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63 matches found for farm insurance in Extension Publications

Results 41 - 50 of 63

  1. 44% Agronomy Facts 38D: A nutrient management approach for Pennsylvania: Exploring Performance Criteria [pdf]Get Acrobat Reader
    Source: Department of Crop and Soil Sciences Publications

    "The focus of nutrient management is rapidly evolving from optimizing agronomic production and economic returns of crop production to balancing farm production with environmental protection. Discovery of limiting factors, creativity in developing and delivering the needed materials or information, and confidence in the projected outcomes of improved soil fertility formed the basis for crop production and economic successes of the past. Scientists, farmers, educators, and industries must respond to the new expectations for environmental protection in many of the same ways."

  2. 44% Agronomy Facts 49: Successful Forage Crop Establishment
    Source: Department of Crop and Soil Sciences Publications

    "Because of high costs, seeding forage crops is considered to be a "high stakes" farming operation. The days of spreading some seeds on the ground and hoping for nature to cooperate are past. Today, success is imperative. Forage producers must minimize risk as much as possible to ensure successful forage crop establishment. Here are some practices that can improve the success of forage crop seedings."

  3. 44% Agronomy Facts 60: Nutrient Management Planning - Overview [pdf]Get Acrobat Reader
    Source: Department of Crop and Soil Sciences Publications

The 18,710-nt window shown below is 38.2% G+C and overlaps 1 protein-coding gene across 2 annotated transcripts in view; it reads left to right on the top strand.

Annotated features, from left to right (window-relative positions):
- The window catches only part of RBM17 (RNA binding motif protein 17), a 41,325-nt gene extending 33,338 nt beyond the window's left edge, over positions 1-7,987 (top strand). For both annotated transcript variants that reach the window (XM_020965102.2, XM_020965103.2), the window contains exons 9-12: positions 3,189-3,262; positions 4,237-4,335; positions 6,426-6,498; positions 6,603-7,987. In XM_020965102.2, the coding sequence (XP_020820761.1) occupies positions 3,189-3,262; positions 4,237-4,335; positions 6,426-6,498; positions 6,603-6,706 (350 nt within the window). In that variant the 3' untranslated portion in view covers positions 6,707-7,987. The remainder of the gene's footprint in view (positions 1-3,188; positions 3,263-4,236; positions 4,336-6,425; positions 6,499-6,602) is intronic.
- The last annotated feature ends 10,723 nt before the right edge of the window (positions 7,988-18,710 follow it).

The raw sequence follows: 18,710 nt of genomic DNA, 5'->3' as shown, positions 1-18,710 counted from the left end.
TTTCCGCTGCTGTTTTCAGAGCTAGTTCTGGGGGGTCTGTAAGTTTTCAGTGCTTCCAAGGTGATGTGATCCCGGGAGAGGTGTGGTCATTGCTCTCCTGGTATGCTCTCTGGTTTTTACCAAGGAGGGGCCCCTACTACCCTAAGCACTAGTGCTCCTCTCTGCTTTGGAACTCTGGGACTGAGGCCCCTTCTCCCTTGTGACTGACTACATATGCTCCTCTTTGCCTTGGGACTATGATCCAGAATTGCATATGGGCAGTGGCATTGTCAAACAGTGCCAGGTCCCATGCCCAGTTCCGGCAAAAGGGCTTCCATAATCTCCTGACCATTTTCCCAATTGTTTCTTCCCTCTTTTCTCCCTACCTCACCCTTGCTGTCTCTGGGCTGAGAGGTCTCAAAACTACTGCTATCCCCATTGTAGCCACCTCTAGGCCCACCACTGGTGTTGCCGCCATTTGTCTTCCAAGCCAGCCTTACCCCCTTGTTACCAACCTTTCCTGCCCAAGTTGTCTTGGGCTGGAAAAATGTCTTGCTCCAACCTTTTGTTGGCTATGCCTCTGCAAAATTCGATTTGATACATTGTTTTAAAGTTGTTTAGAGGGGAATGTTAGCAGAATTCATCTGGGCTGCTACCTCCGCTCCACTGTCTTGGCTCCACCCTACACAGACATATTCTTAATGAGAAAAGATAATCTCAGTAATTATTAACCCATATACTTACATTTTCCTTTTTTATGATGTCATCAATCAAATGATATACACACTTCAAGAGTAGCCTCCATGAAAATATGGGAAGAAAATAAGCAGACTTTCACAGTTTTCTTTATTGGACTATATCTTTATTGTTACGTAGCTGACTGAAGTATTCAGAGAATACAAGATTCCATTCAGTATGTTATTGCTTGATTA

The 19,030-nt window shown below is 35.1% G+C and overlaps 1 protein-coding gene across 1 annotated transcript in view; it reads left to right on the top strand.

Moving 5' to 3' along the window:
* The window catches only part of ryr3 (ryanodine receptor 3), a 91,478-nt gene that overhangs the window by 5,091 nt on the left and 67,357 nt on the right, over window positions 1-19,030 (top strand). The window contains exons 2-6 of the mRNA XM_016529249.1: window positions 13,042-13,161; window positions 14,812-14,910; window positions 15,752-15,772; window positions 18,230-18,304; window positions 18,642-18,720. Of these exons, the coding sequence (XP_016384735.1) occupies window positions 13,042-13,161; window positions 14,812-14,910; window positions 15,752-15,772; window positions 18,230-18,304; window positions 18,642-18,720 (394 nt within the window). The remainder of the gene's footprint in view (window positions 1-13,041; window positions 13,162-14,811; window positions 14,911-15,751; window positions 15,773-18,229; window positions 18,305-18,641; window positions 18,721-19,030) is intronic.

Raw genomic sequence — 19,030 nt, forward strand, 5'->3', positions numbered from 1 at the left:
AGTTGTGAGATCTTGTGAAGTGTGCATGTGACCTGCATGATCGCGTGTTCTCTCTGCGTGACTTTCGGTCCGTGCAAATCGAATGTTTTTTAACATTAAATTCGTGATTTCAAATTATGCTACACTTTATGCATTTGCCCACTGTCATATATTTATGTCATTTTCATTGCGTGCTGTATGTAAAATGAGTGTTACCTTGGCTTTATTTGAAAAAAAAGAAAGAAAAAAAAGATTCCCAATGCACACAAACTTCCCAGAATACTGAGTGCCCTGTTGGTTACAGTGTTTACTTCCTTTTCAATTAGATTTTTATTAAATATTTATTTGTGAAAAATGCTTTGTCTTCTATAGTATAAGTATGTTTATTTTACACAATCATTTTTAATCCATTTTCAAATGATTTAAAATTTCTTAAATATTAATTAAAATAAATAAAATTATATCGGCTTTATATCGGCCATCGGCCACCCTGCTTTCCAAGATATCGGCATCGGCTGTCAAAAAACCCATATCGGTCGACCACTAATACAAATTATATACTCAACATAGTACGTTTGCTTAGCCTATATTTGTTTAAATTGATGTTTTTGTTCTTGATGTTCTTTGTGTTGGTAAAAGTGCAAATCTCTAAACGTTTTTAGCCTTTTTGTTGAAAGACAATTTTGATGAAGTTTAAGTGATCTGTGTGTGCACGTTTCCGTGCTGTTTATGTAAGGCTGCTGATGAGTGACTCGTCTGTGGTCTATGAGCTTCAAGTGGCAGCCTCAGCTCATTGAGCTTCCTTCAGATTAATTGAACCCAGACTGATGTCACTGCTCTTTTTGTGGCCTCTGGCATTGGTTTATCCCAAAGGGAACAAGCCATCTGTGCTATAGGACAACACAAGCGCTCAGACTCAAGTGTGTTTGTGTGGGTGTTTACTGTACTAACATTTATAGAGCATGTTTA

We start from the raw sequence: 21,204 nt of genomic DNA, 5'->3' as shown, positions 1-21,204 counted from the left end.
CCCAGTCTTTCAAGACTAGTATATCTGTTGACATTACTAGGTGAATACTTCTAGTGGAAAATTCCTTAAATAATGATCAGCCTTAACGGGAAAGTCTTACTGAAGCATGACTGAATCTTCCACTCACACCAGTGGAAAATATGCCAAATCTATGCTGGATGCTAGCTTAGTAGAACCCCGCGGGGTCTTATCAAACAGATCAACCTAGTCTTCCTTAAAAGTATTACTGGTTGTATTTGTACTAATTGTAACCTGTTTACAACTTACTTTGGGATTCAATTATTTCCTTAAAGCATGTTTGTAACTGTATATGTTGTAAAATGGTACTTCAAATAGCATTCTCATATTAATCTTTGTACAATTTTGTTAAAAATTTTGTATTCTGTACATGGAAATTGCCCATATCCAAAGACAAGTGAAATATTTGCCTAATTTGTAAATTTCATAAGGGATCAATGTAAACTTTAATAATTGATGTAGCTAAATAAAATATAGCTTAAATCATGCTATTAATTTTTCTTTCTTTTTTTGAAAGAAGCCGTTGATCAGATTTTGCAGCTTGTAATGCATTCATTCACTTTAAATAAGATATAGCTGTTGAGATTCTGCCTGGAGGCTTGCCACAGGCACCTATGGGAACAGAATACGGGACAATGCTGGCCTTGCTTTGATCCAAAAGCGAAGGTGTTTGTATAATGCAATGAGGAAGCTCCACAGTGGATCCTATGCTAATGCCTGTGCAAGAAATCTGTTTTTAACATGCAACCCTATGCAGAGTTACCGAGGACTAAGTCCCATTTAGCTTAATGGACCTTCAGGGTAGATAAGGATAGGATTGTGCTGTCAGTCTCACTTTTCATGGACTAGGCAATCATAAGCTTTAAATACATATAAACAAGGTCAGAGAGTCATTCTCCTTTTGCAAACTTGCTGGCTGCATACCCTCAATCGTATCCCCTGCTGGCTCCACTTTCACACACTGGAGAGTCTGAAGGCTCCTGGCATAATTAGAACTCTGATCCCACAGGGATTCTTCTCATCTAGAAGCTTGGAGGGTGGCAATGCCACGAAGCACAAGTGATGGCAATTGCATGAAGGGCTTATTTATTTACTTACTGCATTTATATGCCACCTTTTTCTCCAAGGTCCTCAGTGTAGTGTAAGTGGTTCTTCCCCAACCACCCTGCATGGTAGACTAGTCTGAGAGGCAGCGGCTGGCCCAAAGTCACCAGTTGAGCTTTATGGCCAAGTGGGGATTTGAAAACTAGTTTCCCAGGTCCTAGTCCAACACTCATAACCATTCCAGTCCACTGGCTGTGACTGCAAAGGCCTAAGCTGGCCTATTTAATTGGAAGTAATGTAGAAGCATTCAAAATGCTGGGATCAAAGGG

"Nutrient management traditionally has been concerned with optimizing the economic returns from nutrients used to produce a crop. More recently, nutrient management also has begun to address ways to minimize the negative impact of nutrients on the environment. Programs such as the Chesapeake Bay Program and the Nutrient Management Act in Pennsylvania have focused attention on improving nutrient management on Commonwealth farms."

  4. 44% Conservation Tillage Series: Economics of Conservation Tillage [pdf]Get Acrobat Reader
    Source: Department of Crop and Soil Sciences Publications

    "There are many potential economic advantages for reducing the number of tillage operations for crop enterprises. These include: 1) lower fuel costs due to fewer trips over the field, 2) reducing the amount of tillage equipment needed, which results in lower machinery investment, 3) lower labor requirements, which reduce hired labor costs or free up operator time for other farm operations, 4) reducing soil loss from water and wind erosion, and 5) conserving soil moisture."

  5. 44% Effects of Soil Compaction [pdf]Get Acrobat Reader
    Source: Department of Crop and Soil Sciences Publications

    "Soil compaction is the reduction of soil volume due to external factors; this reduction lowers soil productivity and environmental quality. The threat of soil compaction is greater today than in the past because of the dramatic increase in the size of farm equipment. Therefore, producers must pay more attention to soil compaction than they have in the past. In this fact sheet we will discuss the effects of soil compaction and briefly identify ways to avoid or alleviate it."